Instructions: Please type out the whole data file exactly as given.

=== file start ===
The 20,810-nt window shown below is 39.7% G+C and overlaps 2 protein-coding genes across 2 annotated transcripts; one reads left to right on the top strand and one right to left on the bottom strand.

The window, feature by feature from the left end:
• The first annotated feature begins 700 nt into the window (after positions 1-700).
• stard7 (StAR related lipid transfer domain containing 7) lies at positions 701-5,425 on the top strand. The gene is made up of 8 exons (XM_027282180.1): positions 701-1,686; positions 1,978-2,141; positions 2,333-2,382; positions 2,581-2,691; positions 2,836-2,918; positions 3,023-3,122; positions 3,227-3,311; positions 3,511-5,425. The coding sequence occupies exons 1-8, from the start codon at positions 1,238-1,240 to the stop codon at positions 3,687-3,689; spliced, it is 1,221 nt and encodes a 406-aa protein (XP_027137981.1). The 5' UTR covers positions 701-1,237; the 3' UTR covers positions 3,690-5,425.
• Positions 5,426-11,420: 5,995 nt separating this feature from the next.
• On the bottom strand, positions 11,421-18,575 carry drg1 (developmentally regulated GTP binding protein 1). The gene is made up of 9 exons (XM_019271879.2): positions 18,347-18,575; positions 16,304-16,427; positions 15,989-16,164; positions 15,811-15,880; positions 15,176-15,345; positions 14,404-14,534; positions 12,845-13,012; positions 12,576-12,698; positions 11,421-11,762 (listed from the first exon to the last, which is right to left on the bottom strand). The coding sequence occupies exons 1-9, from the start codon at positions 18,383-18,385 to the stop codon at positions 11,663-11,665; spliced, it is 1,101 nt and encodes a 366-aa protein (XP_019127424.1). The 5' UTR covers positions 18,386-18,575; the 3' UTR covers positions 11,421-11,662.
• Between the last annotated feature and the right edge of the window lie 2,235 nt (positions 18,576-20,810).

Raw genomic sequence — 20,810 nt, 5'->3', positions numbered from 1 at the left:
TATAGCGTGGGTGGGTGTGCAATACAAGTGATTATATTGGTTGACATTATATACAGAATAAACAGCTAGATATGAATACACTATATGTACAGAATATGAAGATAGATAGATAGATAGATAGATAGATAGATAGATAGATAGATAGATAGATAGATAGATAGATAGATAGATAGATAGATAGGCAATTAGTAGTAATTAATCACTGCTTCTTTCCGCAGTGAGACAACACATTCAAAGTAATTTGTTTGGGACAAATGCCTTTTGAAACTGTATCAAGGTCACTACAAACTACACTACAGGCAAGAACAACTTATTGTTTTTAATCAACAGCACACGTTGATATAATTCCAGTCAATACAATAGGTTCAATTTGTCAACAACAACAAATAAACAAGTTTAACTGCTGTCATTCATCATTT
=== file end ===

The 20,810-nt window shown below is 39.7% G+C and overlaps 2 protein-coding genes across 2 annotated transcripts; one reads left to right on the top strand and one right to left on the bottom strand.

The window, feature by feature from the left end:
• The first annotated feature begins 700 nt into the window (after positions 1-700).
• stard7 (StAR related lipid transfer domain containing 7) lies at positions 701-5,425 on the top strand. The gene is made up of 8 exons (XM_027282180.1): positions 701-1,686; positions 1,978-2,141; positions 2,333-2,382; positions 2,581-2,691; positions 2,836-2,918; positions 3,023-3,122; positions 3,227-3,311; positions 3,511-5,425. The coding sequence occupies exons 1-8, from the start codon at positions 1,238-1,240 to the stop codon at positions 3,687-3,689; spliced, it is 1,221 nt and encodes a 406-aa protein (XP_027137981.1). The 5' UTR covers positions 701-1,237; the 3' UTR covers positions 3,690-5,425.
• Positions 5,426-11,420: 5,995 nt separating this feature from the next.
• On the bottom strand, positions 11,421-18,575 carry drg1 (developmentally regulated GTP binding protein 1). The gene is made up of 9 exons (XM_019271879.2): positions 18,347-18,575; positions 16,304-16,427; positions 15,989-16,164; positions 15,811-15,880; positions 15,176-15,345; positions 14,404-14,534; positions 12,845-13,012; positions 12,576-12,698; positions 11,421-11,762 (listed from the first exon to the last, which is right to left on the bottom strand). The coding sequence occupies exons 1-9, from the start codon at positions 18,383-18,385 to the stop codon at positions 11,663-11,665; spliced, it is 1,101 nt and encodes a 366-aa protein (XP_019127424.1). The 5' UTR covers positions 18,386-18,575; the 3' UTR covers positions 11,421-11,662.
• Between the last annotated feature and the right edge of the window lie 2,235 nt (positions 18,576-20,810).

Raw genomic sequence — 20,810 nt, 5'->3', positions numbered from 1 at the left:
TATAGCGTGGGTGGGTGTGCAATACAAGTGATTATATTGGTTGACATTATATACAGAATAAACAGCTAGATATGAATACACTATATGTACAGAATATGAAGATAGATAGATAGATAGATAGATAGATAGATAGATAGATAGATAGATAGATAGATAGATAGATAGATAGATAGATAGATAGGCAATTAGTAGTAATTAATCACTGCTTCTTTCCGCAGTGAGACAACACATTCAAAGTAATTTGTTTGGGACAAATGCCTTTTGAAACTGTATCAAGGTCACTACAAACTACACTACAGGCAAGAACAACTTATTGTTTTTAATCAACAGCACACGTTGATATAATTCCAGTCAATACAATAGGTTCAATTTGTCAACAACAACAAATAAACAAGTTTAACTGCTGTCATTCATCATTT